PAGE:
Anne Davis: Mother of the Park

Anne Davis: Mother of the Park

Anyone who has studied the history surrounding Great Smoky Mountains National Park likely knows the monumental effort it took to establish the park, and the many individuals whose voices and actions made it all possible. Perhaps one of the most important—and oft overlooked—founders of GSMNP is Anne Davis, who has been credited as the first to suggest establishing a national park in the Smokies.

By Sarah Shiver
By Sarah Shiver - Photos courtesy of GSMNP archives

Anne was born in Louisville, KY, and moved to Knoxville with her husband Willis in 1915. The pair quickly fell in love with the Smokies. Driven partially by their love of nature, the couple decided to explore the western national parks during the summer of 1923. On their way back to Tennessee, Anne asked her husband, “Why could not our Great Smokies be made a national park—and those magnificent monarchs of the forest preserved for posterity?” Anne might not have realized it at the time, but her simple question inspired the movement that would eventually lead to the creation of GSMNP.

Willis used his position as president of Knoxville Iron Company to sway the local business community in favor of establishing a national park. In 1923, he and Anne cofounded Great Smoky Mountains Conservation Association, and Willis served as its first president.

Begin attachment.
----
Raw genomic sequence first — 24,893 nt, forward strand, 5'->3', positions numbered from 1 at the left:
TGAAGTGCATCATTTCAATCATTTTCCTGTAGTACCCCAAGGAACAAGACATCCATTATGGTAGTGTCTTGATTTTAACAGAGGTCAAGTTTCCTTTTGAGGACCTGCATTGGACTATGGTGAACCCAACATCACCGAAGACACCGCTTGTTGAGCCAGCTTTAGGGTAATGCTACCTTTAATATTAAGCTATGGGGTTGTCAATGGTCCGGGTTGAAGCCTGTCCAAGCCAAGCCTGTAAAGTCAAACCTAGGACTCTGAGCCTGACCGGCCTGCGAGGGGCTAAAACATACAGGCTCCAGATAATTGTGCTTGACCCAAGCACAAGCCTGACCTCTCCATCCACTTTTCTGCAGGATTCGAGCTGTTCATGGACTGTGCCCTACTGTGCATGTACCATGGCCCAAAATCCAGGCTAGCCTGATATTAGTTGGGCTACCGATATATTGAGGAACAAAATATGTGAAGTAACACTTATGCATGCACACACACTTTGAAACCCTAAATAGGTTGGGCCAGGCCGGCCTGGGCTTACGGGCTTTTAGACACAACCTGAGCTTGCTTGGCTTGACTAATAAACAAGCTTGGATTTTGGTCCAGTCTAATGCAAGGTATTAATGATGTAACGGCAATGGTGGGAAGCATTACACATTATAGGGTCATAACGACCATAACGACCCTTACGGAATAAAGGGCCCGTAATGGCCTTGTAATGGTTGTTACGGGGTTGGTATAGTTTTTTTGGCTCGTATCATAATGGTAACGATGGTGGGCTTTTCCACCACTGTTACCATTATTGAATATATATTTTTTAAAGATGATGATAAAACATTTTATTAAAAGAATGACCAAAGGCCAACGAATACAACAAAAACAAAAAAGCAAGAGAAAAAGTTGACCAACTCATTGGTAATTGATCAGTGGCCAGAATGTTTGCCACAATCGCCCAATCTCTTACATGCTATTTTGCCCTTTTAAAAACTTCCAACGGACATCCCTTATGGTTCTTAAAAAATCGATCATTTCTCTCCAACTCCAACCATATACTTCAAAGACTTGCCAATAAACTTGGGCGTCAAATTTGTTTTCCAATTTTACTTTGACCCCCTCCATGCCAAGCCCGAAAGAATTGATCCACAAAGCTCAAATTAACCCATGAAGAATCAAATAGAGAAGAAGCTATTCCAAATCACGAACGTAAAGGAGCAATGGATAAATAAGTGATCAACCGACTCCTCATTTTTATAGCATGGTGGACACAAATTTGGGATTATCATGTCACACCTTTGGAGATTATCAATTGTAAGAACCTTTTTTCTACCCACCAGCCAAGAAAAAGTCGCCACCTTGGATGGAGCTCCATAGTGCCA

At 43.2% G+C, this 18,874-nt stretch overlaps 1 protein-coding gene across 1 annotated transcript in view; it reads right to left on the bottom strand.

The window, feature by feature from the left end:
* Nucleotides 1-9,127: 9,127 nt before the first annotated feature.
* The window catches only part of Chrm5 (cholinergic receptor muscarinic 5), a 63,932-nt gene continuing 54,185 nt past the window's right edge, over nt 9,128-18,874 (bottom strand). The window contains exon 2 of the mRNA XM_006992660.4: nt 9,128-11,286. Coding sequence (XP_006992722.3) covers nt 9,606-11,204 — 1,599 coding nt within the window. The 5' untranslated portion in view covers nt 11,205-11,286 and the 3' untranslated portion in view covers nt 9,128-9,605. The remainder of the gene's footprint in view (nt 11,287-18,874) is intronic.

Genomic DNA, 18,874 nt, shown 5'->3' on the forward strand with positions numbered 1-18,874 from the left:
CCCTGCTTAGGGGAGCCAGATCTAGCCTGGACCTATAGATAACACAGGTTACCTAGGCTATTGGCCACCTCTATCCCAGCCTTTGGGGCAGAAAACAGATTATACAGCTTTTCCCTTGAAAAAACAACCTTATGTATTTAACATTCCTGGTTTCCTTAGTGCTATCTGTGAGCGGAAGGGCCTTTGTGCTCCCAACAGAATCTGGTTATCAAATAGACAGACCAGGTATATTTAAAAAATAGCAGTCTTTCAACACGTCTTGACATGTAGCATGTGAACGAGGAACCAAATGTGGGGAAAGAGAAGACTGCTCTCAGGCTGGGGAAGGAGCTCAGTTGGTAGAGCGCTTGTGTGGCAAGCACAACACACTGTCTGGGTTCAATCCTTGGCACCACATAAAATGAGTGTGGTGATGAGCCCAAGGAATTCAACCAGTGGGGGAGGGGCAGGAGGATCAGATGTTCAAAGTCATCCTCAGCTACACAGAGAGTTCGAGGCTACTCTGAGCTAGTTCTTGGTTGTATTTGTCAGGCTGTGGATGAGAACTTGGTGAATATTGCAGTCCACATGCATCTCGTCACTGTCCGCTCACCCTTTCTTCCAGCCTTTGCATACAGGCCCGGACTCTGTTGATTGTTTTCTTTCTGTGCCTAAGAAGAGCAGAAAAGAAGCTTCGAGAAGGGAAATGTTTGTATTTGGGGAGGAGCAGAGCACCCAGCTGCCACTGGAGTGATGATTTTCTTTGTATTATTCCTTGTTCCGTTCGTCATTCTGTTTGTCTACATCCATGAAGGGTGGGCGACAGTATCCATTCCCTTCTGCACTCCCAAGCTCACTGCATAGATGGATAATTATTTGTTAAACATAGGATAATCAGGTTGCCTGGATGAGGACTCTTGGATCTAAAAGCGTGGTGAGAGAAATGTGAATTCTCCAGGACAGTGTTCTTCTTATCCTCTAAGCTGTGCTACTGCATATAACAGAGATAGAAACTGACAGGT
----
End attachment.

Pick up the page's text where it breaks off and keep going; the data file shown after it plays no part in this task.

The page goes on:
The movement was gaining significant momentum, but Anne was determined to do more. In 1924 she added her name to the Republican ballot as a candidate for state representative—and she won, becoming the third woman to serve in the Tennessee legislature. She sponsored legislation that would allow the purchase of more than 78,000 acres of land from Little River Lumber Company for the national park. Although local support for a national park was high, the bill encountered opposition in the House. Critics believed the area was little more than “stump land,” so Anne organized an inspection trip for the entire legislature in 1925. The trip swayed critics’ minds and the bill was soon signed into law.

Anne served in the legislature for two years, deciding not to run again. However, she remained politically active as a member and officer of the League of Women Voters. In 1934, a few years after her husband’s death, she moved to Gatlinburg to be even closer to her beloved mountains.

One can only imagine the emotions Anne must have felt on September 2, 1940, as she sat on stage alongside other prominent park advocates and listened to President Franklin D. Roosevelt officially dedicate the national park, 13 years after she asked one simple question that would set everything in motion. Anne passed away in 1957, and in 1958 Greenbrier Ridge was renamed Davis Ridge in her honor.

Anne wished that the Smokies would be “preserved for posterity”, and thanks to her initial efforts as well as continued support from the government, volunteers, nonprofit organizations, and Smokies lovers from all over the world, we can ensure that it is so.

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